Why not Sundays – but at what price?

By Gérard Cornilleau

With respect to opening DIY stores on Sundays, one aspect of the issue has never been raised. It nevertheless concerns the majority of customers who shop on weekdays during the day. If stores keep their doors open late or outside traditional work days, the labour costs will rise and the structural costs will fall. The rise in cost is due to the wage compensation to be paid to employees who agree to work outside normal hours. It is now clear that such compensation is necessary. The current discussions between the trade unions and the high street chains will undoubtedly lead to an increase in compensation, with wages likely to be doubled for those working Sundays. Evening work, after 9 pm, will also be compensated. Otherwise, the number of “volunteers” is likely to fall drastically. Nor does anyone really want to argue about whether such compensation is “fair”[1]. The reduced structural costs (due in particular to lengthening the duration of capital utilization) should be accompanied by a redistribution of business between neighbourhood shops and the large retailers: as it is unreasonable to expect a higher volume of sales[2], the extension of hours should strengthen the trend towards business concentration, with fewer stores open longer. From the perspective of well-being, this development should be favourable to those who want to shop outside normal times, and can, and unfavourable to those who prefer to do without a local service on a human scale, or would find it difficult to do so, such as the elderly.

This raises the issue of compensating “loser” customers who do not wish to shop outside traditional hours or in less accessible stores. It is not acceptable that in the absence of price discrimination, the customers who demand to be served at night or on Sundays are subsidized. This existence of an implicit subsidy like this is also unjustified from a strictly economic perspective: in order for consumer choices not to be biased, they must bear the cost of the service they want. In other words, Sunday and late night consumers should pay a fair price for the service they use, and the extended hours should not come at the expense of other consumers [3]. Fortunately, there is a simple solution to this problem: a mandatory fixed coefficient could be applied to the price of purchases made after 9 pm or on Sundays [4]. From then on consumers can choose freely whether to buy during normal hours at the current rate, or outside these hours at the higher rate. Detailed statistical work would be needed to determine the amount of the increase, but it is possible to give an order of magnitude: since trade margins are close to 1/3 and payroll accounts for about 60% of the cost of the business operations, a minimum increase of approximately 15% would be required to account for the doubling of wages on Sundays and after 9pm. Furthermore, to compensate for the potential loss of well-being due to the impact of non-standard shopping hours in the commercial facilities, a coefficient of 20% seems reasonable. Once store customers pay for the extra service they want, i.e. shopping on Sundays or evenings, it would be possible to agree for traders to freely choose whether or not to open, under the same conditions as today of paying compensation and of verification of the “voluntary” nature of the work outside standard working hours. Based on customers’ response to this price discrimination, the store’s choice of whether to open would be made on a rational basis, without penalizing those that do not do business outside regular hours.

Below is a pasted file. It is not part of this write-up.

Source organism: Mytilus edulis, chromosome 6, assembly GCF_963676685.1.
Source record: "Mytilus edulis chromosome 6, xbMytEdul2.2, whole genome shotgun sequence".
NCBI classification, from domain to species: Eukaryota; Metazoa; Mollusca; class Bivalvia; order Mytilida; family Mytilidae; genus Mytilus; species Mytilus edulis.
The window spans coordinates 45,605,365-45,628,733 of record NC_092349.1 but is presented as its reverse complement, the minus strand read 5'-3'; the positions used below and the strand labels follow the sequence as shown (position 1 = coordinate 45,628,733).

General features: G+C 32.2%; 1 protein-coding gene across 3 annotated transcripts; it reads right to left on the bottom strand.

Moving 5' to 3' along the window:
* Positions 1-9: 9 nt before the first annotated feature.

This solution is extremely easy to apply since it would involve only a very slight change in the software coding of store tills. It would also be very easy to verify implementation. It is compatible with greater business freedom and fair compensation for employees. Nevertheless, this could still be opposed for moving in the direction of disrupting social time, which could be avoided only by binding regulations. It seems to me that this could nevertheless be tried out so as to accurately measure the need for opening stores outside “normal” hours: if there are still many takers despite a 20% hike in the bill, then that would indicate a substantial need for longer opening hours. Otherwise, there could be a return to a more satisfactory situation where some stores (or parts of stores) open to meet marginal demand, with most business, and therefore most working time, still focused on the traditional work week and working hours.


[1] Many professions charge premium rates on Sundays without anybody questioning the legitimacy of this practice. This is particularly the case of the medical profession. If sometime in the future work on Sundays were to become “commonplace”, the Sunday price increases could be called into question, including for those professions. On the other hand, increases for night work would continue to be justified by the highly negative impact on health.

[2] See the contribution of Xavier Timbeau (http://www.ofce.sciences-po.fr/blog/never-on-sunday/)

[3] The prices in stores open on Sundays and at night, such as neighbourhood convenience stores, are already well above average, which avoids excessively subsidizing “non-standard” customers. The higher prices in these shops are readily accepted because they correspond to a specific service. But in the case of a general elimination of regulations on working hours, it is unlikely that stores in traditional channels would spontaneously introduce price discrimination.

[4] This increase is not a tax. The formula associated with this would constitute income for the store, which would be strongly encouraged by competition to lower overall prices.

 

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